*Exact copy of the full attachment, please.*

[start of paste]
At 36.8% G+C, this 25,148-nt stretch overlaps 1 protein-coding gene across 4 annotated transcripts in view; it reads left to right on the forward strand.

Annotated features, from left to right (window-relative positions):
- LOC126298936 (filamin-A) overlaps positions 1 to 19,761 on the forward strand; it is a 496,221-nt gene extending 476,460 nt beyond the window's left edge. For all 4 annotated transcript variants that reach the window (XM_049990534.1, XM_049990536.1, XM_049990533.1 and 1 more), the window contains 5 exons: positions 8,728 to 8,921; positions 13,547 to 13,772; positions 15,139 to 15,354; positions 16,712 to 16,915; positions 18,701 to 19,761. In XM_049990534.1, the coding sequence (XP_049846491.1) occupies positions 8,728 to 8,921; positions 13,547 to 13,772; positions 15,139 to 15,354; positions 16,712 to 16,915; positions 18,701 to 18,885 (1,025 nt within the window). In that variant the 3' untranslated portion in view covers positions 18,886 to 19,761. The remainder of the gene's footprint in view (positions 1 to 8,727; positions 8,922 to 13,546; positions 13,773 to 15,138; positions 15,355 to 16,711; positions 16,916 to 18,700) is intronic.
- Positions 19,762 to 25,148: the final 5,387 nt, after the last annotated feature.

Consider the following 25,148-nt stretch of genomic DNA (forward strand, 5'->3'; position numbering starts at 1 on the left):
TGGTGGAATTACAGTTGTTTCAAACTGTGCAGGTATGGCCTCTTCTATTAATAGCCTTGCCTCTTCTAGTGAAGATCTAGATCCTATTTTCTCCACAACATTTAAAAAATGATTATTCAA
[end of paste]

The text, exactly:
At 36.8% G+C, this 25,148-nt stretch overlaps 1 protein-coding gene across 4 annotated transcripts in view; it reads left to right on the forward strand.

Annotated features, from left to right (window-relative positions):
- LOC126298936 (filamin-A) overlaps positions 1 to 19,761 on the forward strand; it is a 496,221-nt gene extending 476,460 nt beyond the window's left edge. For all 4 annotated transcript variants that reach the window (XM_049990534.1, XM_049990536.1, XM_049990533.1 and 1 more), the window contains 5 exons: positions 8,728 to 8,921; positions 13,547 to 13,772; positions 15,139 to 15,354; positions 16,712 to 16,915; positions 18,701 to 19,761. In XM_049990534.1, the coding sequence (XP_049846491.1) occupies positions 8,728 to 8,921; positions 13,547 to 13,772; positions 15,139 to 15,354; positions 16,712 to 16,915; positions 18,701 to 18,885 (1,025 nt within the window). In that variant the 3' untranslated portion in view covers positions 18,886 to 19,761. The remainder of the gene's footprint in view (positions 1 to 8,727; positions 8,922 to 13,546; positions 13,773 to 15,138; positions 15,355 to 16,711; positions 16,916 to 18,700) is intronic.
- Positions 19,762 to 25,148: the final 5,387 nt, after the last annotated feature.

Consider the following 25,148-nt stretch of genomic DNA (forward strand, 5'->3'; position numbering starts at 1 on the left):
TGGTGGAATTACAGTTGTTTCAAACTGTGCAGGTATGGCCTCTTCTATTAATAGCCTTGCCTCTTCTAGTGAAGATCTAGATCCTATTTTCTCCACAACATTTAAAAAATGATTATTCAA